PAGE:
The modern marketer manages an ever-expanding portfolio of paid, owned and earned initiatives across online and offline channels. One of the ways marketers track, measure and optimize their media mix is through advanced measurement techniques.
Many are familiar with marketing mix modeling, a strategic measurement approach that analyzes online and offline data and helps inform strategic and periodic planning.
Although marketing mix modeling is a powerful option for the long-term view, it lacks the speed and granularity that many digital marketers need today. These marketers want to make precise adjustments to campaigns while they’re still in flight, swapping out creatives or tweaking keywords and placements in near real-time.
As a result, more marketers are turning to multi-touch attribution. Multi-touch attribution is a marketing effectiveness approach that algorithmically allocates credit to every element of every touchpoint in the consumer journey according to its influence on driving a conversion.
An Unbiased View of Marketing Performance
Multi-touch attribution enables marketers to measure, analyze and optimize the performance of their marketing tactics, and provides marketing teams with a single source of truth. Solutions such as Nielsen's multi-touch attribution solution measure all addressable channels, so there’s no longer a need for every channel manager to use their own tools and metrics.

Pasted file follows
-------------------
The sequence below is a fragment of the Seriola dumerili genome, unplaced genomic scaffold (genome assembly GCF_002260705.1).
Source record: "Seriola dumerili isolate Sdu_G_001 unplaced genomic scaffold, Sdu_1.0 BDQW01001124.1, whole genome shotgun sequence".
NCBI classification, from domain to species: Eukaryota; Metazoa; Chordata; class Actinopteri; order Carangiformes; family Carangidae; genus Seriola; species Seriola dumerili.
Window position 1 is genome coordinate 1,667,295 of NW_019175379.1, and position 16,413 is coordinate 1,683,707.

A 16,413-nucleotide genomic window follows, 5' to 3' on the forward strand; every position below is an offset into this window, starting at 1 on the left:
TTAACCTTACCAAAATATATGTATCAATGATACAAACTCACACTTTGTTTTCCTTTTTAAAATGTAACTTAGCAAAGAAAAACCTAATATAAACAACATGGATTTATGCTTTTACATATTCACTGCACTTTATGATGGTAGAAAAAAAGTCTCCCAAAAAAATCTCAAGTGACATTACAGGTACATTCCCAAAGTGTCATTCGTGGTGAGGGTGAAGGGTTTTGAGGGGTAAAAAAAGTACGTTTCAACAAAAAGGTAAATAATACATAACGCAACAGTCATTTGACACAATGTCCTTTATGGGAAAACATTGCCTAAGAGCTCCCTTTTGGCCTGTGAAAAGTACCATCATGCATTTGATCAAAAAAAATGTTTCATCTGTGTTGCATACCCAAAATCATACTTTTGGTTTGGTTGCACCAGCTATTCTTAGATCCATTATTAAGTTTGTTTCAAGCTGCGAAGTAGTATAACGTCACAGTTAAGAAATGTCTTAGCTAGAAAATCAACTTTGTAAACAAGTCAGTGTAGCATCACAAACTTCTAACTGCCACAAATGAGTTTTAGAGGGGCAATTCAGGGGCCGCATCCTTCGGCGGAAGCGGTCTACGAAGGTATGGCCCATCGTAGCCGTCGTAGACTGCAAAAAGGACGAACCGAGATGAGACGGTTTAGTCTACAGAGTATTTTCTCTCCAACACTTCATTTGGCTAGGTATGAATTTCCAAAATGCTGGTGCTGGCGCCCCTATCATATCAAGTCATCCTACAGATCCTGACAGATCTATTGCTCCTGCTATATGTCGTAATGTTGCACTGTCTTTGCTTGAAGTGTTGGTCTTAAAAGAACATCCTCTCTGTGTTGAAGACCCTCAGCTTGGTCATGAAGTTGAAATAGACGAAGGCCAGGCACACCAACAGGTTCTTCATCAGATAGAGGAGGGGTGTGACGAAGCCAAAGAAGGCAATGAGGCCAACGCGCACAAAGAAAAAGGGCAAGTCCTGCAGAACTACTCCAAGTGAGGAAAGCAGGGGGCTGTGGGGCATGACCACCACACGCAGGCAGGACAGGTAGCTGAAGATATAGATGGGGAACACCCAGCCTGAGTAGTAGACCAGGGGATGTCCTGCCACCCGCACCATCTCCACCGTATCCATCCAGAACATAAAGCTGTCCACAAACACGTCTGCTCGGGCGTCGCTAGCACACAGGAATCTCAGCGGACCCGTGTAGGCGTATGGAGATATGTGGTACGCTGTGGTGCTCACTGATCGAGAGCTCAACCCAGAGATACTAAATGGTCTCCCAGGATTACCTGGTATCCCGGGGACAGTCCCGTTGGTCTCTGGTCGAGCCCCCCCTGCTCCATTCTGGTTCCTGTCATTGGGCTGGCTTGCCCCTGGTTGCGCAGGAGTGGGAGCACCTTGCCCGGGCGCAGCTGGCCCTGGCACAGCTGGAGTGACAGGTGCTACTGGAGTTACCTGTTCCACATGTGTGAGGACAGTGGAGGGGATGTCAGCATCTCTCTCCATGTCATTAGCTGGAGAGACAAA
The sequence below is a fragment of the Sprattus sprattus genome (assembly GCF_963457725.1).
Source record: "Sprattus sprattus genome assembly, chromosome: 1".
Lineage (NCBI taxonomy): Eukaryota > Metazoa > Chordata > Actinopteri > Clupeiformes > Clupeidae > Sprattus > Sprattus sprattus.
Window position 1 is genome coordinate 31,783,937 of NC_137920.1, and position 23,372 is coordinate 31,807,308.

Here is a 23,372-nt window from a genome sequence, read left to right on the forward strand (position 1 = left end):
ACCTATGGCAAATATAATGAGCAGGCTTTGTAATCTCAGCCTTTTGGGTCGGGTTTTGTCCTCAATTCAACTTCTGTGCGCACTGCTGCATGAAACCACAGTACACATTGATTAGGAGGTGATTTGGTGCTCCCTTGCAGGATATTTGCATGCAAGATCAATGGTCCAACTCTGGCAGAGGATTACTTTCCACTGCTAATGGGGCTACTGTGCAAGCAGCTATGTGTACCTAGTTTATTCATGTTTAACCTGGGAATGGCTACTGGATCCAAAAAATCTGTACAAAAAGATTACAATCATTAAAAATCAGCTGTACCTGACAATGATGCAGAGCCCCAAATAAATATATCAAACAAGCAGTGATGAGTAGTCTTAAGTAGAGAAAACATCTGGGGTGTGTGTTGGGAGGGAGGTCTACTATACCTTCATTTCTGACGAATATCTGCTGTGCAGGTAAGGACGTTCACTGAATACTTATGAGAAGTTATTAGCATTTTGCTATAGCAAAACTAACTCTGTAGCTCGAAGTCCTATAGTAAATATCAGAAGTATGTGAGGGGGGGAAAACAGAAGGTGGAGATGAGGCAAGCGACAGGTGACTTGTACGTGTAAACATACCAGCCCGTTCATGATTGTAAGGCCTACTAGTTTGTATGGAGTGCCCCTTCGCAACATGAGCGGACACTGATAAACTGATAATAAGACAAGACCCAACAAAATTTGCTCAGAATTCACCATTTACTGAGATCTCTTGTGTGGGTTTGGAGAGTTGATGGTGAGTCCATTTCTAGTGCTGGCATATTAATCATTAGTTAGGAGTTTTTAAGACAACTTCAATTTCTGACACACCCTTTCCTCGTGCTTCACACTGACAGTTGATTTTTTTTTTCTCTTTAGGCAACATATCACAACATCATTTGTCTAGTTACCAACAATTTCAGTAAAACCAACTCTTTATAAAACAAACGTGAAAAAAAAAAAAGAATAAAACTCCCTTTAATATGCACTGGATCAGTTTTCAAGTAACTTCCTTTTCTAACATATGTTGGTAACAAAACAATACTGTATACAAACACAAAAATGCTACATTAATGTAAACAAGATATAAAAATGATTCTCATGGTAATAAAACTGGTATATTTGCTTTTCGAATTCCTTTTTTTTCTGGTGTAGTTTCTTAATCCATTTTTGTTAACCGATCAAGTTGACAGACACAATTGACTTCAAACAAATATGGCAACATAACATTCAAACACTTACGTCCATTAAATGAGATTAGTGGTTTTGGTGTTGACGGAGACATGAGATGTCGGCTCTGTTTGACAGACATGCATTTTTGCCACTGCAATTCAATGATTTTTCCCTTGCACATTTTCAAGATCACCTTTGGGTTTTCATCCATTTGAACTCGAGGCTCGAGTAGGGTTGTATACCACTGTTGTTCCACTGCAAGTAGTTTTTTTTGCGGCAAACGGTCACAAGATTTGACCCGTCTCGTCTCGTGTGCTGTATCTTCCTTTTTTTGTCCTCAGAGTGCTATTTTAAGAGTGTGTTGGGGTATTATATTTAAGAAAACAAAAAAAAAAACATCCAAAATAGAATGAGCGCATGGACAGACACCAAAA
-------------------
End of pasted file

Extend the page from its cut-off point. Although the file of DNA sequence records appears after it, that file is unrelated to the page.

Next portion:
Multi-touch attribution provides CMOs and directors with an unbiased view of performance so they can understand how effectively each channel and marketing initiative is driving desired business outcomes and contributing to the bottom line.
If you’ve identified a need for multi-touch attribution, you’re already on the right track. Far too many companies waste budget on underperforming tactics because they fail to recognize the need to change their measurement practices.
However, implementing multi-touch attribution can seem like a daunting task. Change management and adoption are as important to the success of your implementation as selecting the right vendor and configuring the solution.
4 Best Practices for Success
So, how can you make sure your team is set up for success as you spearhead this new initiative? We recommend these four best practices to ensure success:
- Get executive buy-in
- Define success
- Align the team
- Start small
Read on for pointers that Nielsen has derived from over a decade of experience with enterprise clients.
1. Get Executive Buy-In
The impetus to implement multi-touch attribution can come from the top, but more often it comes from individual team members. As champion of the project, securing executive buy-in should be your first priority.